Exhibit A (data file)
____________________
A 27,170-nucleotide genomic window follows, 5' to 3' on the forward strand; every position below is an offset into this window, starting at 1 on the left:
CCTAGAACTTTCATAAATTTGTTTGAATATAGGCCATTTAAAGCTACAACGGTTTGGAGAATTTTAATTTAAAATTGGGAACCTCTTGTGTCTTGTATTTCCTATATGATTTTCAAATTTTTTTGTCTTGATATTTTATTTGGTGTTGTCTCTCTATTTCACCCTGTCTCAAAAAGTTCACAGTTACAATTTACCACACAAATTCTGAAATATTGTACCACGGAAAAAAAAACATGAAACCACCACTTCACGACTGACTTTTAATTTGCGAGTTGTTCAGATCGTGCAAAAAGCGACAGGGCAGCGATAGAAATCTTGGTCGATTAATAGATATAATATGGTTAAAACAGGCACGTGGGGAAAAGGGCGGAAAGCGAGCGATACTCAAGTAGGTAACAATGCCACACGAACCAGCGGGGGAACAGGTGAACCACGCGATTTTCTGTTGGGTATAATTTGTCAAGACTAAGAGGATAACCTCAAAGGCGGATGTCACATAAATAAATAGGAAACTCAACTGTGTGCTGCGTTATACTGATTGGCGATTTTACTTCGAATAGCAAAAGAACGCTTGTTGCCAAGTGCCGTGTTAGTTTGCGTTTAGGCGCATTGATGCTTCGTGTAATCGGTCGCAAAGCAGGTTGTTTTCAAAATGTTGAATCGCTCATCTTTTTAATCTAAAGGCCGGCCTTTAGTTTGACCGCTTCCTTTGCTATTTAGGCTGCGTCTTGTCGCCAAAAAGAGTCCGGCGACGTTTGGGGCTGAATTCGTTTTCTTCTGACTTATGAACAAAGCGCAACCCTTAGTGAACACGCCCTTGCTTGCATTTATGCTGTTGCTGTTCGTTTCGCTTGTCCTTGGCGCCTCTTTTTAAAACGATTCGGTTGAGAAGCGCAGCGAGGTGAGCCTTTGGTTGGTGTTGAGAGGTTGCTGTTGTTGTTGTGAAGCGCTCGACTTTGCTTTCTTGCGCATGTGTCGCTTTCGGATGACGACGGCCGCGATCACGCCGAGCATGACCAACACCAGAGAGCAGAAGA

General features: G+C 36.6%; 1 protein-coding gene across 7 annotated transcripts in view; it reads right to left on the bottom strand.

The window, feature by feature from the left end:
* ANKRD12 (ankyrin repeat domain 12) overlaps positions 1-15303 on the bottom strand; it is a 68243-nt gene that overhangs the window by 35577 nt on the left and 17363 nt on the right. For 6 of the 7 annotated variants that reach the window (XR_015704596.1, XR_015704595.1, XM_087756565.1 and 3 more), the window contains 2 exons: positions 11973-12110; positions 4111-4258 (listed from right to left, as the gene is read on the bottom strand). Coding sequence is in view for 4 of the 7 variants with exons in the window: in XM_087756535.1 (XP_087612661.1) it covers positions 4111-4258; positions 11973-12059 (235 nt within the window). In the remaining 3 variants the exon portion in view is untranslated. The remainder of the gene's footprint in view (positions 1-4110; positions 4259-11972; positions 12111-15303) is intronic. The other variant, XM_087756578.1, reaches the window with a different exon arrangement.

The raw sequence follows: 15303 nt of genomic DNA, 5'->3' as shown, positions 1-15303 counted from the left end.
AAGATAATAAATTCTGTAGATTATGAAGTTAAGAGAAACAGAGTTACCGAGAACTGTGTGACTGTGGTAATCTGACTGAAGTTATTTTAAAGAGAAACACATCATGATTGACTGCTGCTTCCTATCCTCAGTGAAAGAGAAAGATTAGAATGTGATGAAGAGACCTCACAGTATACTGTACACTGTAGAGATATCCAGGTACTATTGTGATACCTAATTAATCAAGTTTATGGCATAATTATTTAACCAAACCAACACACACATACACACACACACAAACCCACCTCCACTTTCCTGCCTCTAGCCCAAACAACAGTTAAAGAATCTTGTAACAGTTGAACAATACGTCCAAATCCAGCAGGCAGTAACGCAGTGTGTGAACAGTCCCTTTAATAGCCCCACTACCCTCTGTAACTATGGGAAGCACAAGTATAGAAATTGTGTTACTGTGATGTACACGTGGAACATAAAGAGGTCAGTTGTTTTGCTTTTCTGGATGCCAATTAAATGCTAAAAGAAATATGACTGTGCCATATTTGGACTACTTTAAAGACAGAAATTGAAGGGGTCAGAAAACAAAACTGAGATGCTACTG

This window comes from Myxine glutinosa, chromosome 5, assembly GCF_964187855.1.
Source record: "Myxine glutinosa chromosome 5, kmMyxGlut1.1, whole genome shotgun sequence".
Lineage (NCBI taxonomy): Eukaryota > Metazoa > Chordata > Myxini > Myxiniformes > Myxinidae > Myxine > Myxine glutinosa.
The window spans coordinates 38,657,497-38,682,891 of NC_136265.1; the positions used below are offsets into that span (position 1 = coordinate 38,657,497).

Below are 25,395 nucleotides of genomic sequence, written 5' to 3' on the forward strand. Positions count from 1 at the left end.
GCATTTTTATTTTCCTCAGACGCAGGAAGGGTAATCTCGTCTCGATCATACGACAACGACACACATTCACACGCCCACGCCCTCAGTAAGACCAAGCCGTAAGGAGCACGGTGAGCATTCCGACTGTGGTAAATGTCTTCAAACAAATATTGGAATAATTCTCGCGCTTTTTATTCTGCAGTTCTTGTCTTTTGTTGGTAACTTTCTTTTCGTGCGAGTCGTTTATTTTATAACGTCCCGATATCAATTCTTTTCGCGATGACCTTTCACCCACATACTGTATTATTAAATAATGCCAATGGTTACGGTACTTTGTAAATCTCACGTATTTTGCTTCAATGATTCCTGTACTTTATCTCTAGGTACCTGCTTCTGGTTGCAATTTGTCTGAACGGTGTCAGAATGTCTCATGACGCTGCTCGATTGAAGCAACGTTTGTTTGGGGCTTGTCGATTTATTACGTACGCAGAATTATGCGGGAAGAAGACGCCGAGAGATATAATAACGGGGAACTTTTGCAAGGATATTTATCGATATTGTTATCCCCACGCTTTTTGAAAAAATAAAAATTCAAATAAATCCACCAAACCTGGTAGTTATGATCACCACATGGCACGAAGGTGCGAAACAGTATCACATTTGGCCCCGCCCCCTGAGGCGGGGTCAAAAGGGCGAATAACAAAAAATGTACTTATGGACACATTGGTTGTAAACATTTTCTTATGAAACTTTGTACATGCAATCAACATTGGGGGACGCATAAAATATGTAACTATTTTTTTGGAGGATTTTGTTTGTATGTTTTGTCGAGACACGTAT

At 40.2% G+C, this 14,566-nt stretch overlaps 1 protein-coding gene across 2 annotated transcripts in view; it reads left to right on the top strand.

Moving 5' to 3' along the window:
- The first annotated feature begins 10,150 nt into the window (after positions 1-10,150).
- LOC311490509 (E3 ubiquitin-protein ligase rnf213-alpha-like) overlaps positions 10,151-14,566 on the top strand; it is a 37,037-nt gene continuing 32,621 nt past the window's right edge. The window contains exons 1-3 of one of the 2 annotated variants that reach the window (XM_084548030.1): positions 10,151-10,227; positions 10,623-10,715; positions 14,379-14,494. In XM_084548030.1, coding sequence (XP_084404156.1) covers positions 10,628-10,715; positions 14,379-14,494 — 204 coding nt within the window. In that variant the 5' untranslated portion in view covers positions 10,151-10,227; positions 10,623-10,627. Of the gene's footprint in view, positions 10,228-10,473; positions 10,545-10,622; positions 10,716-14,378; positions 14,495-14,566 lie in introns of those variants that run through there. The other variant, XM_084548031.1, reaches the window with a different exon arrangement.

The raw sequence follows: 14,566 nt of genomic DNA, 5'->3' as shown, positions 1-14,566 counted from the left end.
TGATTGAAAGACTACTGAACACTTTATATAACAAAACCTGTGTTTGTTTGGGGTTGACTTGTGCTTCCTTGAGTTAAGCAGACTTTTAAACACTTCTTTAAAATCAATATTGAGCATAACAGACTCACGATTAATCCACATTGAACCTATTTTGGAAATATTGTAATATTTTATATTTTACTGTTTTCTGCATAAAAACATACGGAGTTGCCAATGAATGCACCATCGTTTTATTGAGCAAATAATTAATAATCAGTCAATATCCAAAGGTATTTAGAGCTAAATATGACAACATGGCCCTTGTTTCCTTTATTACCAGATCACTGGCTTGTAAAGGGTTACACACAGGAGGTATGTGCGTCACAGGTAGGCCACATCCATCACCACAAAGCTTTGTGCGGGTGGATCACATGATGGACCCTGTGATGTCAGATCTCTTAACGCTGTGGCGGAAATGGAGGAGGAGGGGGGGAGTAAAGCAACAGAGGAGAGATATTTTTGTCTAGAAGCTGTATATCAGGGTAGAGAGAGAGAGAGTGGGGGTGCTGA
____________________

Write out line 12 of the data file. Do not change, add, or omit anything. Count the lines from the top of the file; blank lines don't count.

Below are 25,395 nucleotides of genomic sequence, written 5' to 3' on the forward strand. Positions count from 1 at the left end.